ootb-white-solo

We’ve written before about equity financings and how to decide between a priced equity financing versus convertible debt, as well as how to think about the difference between Seed, A, and B fundraises, but we sometimes hear founders pondering another question: whether their financing should include a term sheet. Usually they’ve decided on a Series Seed or Series A, it’s their first round, and they’re not sure what the point of a term sheet is or if they have the power to suggest one to their investor.

Why Create a Term Sheet?

As described in this blog post, a term sheet is a document where the investor and entrepreneur decide on the terms of the investment (it’s usually 10 pages or so). The alternative, if you forgo the term sheet, is that you skip straight to the next step of drawing up a full set of equity financing documents (which is often many different documents spanning 100 pages).

The advantage of a term sheet is that it focuses on the material business terms, so the investor and the company can agree on the parts they actually care about. This saves time, in that if the deal falls through the term sheet is only 10 pages, and not too much time has been wasted on it.  The legal costs of creating a 10-page term sheet are also relatively limited, so the money spent is manageable if the deal doesn’t ultimately come through.

This is why most companies will (1) agree on a term sheet that both the investor and the company will sign, and then (2) the term sheet will be handed off to the lawyer to create the whole bundle of financing documents, many of which will be signed by both the company and investor.

How do you create a term sheet?

You now know what a term sheet is, and why it’s helpful, but if it’s your first financing (Series Seed or A) and your investor seems to be running the show, how do you create a term sheet? The good news is, you most likely won’t need to. A term sheet for a Series Seed or a stock purchase agreement is a best practice, and your investor will probably give you a term sheet unprompted.

If you’re the hot new startup in town, you may even have interest from multiple VCs and have multiple VCs give you term sheets. You’ll then compare the term sheets and decide which offer to accept. Once you decide on which VC’s term sheet to accept, the VC will give the term sheet to the lawyer, and the lawyer will use it to draft the full set of financing documents (hopefully using a system like Shoobx!).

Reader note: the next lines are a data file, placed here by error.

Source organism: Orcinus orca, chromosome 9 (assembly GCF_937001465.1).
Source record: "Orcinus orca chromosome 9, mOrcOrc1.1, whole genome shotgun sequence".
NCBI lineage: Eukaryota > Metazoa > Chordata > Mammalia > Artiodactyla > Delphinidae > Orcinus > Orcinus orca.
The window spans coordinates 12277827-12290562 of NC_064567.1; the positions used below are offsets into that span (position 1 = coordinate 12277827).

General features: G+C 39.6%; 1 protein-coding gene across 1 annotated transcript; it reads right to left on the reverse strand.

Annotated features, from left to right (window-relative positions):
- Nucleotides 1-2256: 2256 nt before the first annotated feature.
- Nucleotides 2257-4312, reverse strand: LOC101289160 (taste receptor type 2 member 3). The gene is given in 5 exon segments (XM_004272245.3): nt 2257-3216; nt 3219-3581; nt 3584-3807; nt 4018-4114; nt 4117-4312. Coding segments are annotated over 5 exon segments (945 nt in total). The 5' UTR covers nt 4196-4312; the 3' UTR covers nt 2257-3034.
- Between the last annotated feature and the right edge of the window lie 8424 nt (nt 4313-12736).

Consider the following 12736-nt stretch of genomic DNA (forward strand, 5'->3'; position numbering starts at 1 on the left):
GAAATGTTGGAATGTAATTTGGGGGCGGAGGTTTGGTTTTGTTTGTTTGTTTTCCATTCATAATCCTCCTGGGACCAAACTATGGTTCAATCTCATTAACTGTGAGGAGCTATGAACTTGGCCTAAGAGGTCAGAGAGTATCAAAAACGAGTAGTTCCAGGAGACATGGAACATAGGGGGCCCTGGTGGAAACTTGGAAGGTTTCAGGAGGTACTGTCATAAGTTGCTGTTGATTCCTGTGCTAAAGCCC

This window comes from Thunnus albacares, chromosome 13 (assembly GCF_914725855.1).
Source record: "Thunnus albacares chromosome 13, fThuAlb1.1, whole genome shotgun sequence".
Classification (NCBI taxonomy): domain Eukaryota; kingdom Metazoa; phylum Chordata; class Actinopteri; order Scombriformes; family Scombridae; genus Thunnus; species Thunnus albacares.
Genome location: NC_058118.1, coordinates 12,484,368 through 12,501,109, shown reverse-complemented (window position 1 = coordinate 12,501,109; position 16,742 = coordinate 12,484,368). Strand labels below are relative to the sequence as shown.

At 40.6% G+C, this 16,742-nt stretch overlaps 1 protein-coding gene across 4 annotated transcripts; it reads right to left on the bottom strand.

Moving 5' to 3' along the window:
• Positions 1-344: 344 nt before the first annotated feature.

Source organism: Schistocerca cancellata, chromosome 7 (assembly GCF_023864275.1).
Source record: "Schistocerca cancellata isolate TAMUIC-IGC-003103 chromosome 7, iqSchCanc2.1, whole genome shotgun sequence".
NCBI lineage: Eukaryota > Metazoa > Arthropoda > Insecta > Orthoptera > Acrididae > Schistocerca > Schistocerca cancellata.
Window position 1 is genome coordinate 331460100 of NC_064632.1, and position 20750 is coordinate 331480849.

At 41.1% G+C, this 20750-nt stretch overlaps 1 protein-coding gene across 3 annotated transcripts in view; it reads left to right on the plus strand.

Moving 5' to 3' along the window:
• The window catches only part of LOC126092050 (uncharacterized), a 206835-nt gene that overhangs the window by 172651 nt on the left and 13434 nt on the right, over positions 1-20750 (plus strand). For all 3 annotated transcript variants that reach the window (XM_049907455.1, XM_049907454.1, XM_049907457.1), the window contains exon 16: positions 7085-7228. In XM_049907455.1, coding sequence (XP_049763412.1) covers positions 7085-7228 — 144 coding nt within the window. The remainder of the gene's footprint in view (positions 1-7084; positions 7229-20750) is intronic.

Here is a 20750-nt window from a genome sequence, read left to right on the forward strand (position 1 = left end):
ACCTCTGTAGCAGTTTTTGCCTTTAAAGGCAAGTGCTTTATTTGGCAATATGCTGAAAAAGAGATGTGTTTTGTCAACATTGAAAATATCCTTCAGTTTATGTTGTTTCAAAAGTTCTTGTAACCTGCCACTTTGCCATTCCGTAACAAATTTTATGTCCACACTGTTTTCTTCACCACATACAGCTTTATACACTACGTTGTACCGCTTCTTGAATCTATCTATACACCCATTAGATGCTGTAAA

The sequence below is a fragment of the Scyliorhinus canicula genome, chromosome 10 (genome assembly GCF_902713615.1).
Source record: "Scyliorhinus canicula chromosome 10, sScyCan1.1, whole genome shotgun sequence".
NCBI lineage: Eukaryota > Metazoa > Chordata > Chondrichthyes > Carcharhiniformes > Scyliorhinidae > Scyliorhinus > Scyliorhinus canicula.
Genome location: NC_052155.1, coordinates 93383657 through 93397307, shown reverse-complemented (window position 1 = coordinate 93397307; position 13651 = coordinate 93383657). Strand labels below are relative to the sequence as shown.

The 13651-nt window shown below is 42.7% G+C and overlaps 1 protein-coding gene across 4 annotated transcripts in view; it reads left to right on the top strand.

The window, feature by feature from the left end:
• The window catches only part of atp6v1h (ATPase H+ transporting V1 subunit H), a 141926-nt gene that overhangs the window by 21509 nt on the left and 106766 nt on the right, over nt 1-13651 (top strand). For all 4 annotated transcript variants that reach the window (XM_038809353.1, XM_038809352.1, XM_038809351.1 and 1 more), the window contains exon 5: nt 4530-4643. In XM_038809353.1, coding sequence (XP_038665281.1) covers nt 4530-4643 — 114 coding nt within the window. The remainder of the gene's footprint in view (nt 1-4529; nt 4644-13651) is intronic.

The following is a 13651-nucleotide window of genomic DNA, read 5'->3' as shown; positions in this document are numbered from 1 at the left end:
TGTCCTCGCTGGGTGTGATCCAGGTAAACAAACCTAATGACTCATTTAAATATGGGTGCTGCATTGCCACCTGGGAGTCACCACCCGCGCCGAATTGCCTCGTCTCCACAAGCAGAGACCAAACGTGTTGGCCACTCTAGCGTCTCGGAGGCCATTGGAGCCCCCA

What if I don’t have a term sheet, because we skipped that stage?

While term sheets are the norm, it is possible to complete a financing without one. This is an unlikely scenario for most founders, but if you have an investor with whom you have a good pre-existing relationship and there are no other investors, for example, you might skip the formal term sheet. However, you should note that the purpose of the term sheet must still be fulfilled: you still have to agree on the core business terms, even if you don’t have a formal term sheet. This agreement could be reached orally or over email, which effectively serves as a term sheet.

A Word on Keeping Perspective

While term sheets are an important way for both parties to make sure that they’re on the same page regarding what business terms the deal will encompass, they are not the final set of documents. Think of them almost as an outline or a starting framework for the real documents to come. There are very few terms that survive term sheet creation that are legally enforceable.

The term sheet is just the beginning of a fundraise and although the terms matter, they only matter if they make their way into the equity financing documents that come after. This is a marathon, not a sprint, and after the term sheet is complete you’ll still have a number of equity financing documents to get through.


Did you know that Shoobx can generate term sheets for equity financings? 

Subscribe to our blog:

The content and opinions expressed in these posts do not necessarily reflect the views of Shoobx. The content and opinions of Guest Contributors in no way reflect those of Shoobx, nor do they constitute an endorsement of our Guest or of any companies with which they may be affiliated. Blog posts are not legal advice and must not be construed as such. Readers are encouraged to seek professional counsel to address questions specific to their situation.